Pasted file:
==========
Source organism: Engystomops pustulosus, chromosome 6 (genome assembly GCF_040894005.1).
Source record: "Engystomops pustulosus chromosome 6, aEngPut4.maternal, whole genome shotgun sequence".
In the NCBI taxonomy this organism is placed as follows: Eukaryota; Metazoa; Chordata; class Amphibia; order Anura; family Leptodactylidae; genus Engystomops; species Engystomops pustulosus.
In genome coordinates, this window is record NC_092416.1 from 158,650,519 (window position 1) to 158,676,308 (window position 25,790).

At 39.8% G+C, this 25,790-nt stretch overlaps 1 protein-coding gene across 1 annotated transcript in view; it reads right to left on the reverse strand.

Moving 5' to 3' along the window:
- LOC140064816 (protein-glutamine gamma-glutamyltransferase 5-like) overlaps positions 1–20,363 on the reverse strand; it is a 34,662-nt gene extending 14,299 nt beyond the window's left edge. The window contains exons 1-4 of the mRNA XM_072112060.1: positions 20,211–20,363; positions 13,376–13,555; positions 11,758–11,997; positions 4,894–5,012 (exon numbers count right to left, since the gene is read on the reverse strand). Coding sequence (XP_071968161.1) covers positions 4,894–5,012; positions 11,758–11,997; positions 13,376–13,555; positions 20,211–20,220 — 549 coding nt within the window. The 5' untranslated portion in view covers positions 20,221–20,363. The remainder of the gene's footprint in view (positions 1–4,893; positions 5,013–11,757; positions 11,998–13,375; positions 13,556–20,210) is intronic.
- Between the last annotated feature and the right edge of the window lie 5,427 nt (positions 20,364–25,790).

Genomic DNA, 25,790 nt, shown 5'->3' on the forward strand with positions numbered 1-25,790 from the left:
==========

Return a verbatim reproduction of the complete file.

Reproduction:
Source organism: Engystomops pustulosus, chromosome 6 (genome assembly GCF_040894005.1).
Source record: "Engystomops pustulosus chromosome 6, aEngPut4.maternal, whole genome shotgun sequence".
In the NCBI taxonomy this organism is placed as follows: Eukaryota; Metazoa; Chordata; class Amphibia; order Anura; family Leptodactylidae; genus Engystomops; species Engystomops pustulosus.
In genome coordinates, this window is record NC_092416.1 from 158,650,519 (window position 1) to 158,676,308 (window position 25,790).

At 39.8% G+C, this 25,790-nt stretch overlaps 1 protein-coding gene across 1 annotated transcript in view; it reads right to left on the reverse strand.

Moving 5' to 3' along the window:
- LOC140064816 (protein-glutamine gamma-glutamyltransferase 5-like) overlaps positions 1–20,363 on the reverse strand; it is a 34,662-nt gene extending 14,299 nt beyond the window's left edge. The window contains exons 1-4 of the mRNA XM_072112060.1: positions 20,211–20,363; positions 13,376–13,555; positions 11,758–11,997; positions 4,894–5,012 (exon numbers count right to left, since the gene is read on the reverse strand). Coding sequence (XP_071968161.1) covers positions 4,894–5,012; positions 11,758–11,997; positions 13,376–13,555; positions 20,211–20,220 — 549 coding nt within the window. The 5' untranslated portion in view covers positions 20,221–20,363. The remainder of the gene's footprint in view (positions 1–4,893; positions 5,013–11,757; positions 11,998–13,375; positions 13,556–20,210) is intronic.
- Between the last annotated feature and the right edge of the window lie 5,427 nt (positions 20,364–25,790).

Genomic DNA, 25,790 nt, shown 5'->3' on the forward strand with positions numbered 1-25,790 from the left: